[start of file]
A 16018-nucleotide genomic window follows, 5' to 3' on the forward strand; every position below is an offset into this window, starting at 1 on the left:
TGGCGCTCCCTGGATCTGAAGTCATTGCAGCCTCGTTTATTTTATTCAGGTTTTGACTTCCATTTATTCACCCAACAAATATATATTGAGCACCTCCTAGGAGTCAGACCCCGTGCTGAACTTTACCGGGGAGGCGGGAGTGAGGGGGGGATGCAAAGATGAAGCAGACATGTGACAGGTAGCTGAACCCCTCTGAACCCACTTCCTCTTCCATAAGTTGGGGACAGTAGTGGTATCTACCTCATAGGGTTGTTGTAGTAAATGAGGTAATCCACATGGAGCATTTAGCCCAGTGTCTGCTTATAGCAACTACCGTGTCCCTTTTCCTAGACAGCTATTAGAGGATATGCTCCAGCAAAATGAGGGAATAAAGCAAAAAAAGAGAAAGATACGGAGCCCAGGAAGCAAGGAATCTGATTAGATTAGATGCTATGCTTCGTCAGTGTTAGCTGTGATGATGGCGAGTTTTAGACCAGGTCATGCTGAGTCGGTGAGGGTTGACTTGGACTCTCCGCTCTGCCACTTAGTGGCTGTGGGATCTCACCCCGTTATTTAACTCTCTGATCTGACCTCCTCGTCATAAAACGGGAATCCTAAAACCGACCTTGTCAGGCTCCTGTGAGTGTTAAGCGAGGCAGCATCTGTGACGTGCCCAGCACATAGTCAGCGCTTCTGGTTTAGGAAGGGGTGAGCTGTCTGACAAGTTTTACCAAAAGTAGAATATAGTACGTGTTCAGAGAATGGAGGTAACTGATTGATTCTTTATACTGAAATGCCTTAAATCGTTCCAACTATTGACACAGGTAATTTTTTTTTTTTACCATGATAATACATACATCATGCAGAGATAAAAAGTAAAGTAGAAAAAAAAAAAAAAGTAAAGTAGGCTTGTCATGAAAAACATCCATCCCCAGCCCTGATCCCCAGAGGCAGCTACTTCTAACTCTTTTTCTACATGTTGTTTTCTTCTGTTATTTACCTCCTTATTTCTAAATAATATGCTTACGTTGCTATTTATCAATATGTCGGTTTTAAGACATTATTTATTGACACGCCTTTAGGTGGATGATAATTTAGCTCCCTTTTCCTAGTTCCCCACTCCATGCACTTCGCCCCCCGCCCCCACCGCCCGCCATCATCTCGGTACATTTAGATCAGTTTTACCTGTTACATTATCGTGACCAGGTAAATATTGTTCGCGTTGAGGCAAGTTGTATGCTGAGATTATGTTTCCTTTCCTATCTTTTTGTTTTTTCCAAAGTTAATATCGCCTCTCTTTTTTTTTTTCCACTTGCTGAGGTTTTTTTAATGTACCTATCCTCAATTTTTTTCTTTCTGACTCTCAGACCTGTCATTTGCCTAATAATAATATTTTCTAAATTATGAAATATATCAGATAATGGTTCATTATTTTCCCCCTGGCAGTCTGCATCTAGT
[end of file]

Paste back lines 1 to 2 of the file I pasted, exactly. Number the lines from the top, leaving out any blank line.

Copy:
A 16018-nucleotide genomic window follows, 5' to 3' on the forward strand; every position below is an offset into this window, starting at 1 on the left:
TGGCGCTCCCTGGATCTGAAGTCATTGCAGCCTCGTTTATTTTATTCAGGTTTTGACTTCCATTTATTCACCCAACAAATATATATTGAGCACCTCCTAGGAGTCAGACCCCGTGCTGAACTTTACCGGGGAGGCGGGAGTGAGGGGGGGATGCAAAGATGAAGCAGACATGTGACAGGTAGCTGAACCCCTCTGAACCCACTTCCTCTTCCATAAGTTGGGGACAGTAGTGGTATCTACCTCATAGGGTTGTTGTAGTAAATGAGGTAATCCACATGGAGCATTTAGCCCAGTGTCTGCTTATAGCAACTACCGTGTCCCTTTTCCTAGACAGCTATTAGAGGATATGCTCCAGCAAAATGAGGGAATAAAGCAAAAAAAGAGAAAGATACGGAGCCCAGGAAGCAAGGAATCTGATTAGATTAGATGCTATGCTTCGTCAGTGTTAGCTGTGATGATGGCGAGTTTTAGACCAGGTCATGCTGAGTCGGTGAGGGTTGACTTGGACTCTCCGCTCTGCCACTTAGTGGCTGTGGGATCTCACCCCGTTATTTAACTCTCTGATCTGACCTCCTCGTCATAAAACGGGAATCCTAAAACCGACCTTGTCAGGCTCCTGTGAGTGTTAAGCGAGGCAGCATCTGTGACGTGCCCAGCACATAGTCAGCGCTTCTGGTTTAGGAAGGGGTGAGCTGTCTGACAAGTTTTACCAAAAGTAGAATATAGTACGTGTTCAGAGAATGGAGGTAACTGATTGATTCTTTATACTGAAATGCCTTAAATCGTTCCAACTATTGACACAGGTAATTTTTTTTTTTTACCATGATAATACATACATCATGCAGAGATAAAAAGTAAAGTAGAAAAAAAAAAAAAAGTAAAGTAGGCTTGTCATGAAAAACATCCATCCCCAGCCCTGATCCCCAGAGGCAGCTACTTCTAACTCTTTTTCTACATGTTGTTTTCTTCTGTTATTTACCTCCTTATTTCTAAATAATATGCTTACGTTGCTATTTATCAATATGTCGGTTTTAAGACATTATTTATTGACACGCCTTTAGGTGGATGATAATTTAGCTCCCTTTTCCTAGTTCCCCACTCCATGCACTTCGCCCCCCGCCCCCACCGCCCGCCATCATCTCGGTACATTTAGATCAGTTTTACCTGTTACATTATCGTGACCAGGTAAATATTGTTCGCGTTGAGGCAAGTTGTATGCTGAGATTATGTTTCCTTTCCTATCTTTTTGTTTTTTCCAAAGTTAATATCGCCTCTCTTTTTTTTTTTCCACTTGCTGAGGTTTTTTTAATGTACCTATCCTCAATTTTTTTCTTTCTGACTCTCAGACCTGTCATTTGCCTAATAATAATATTTTCTAAATTATGAAATATATCAGATAATGGTTCATTATTTTCCCCCTGGCAGTCTGCATCTAGT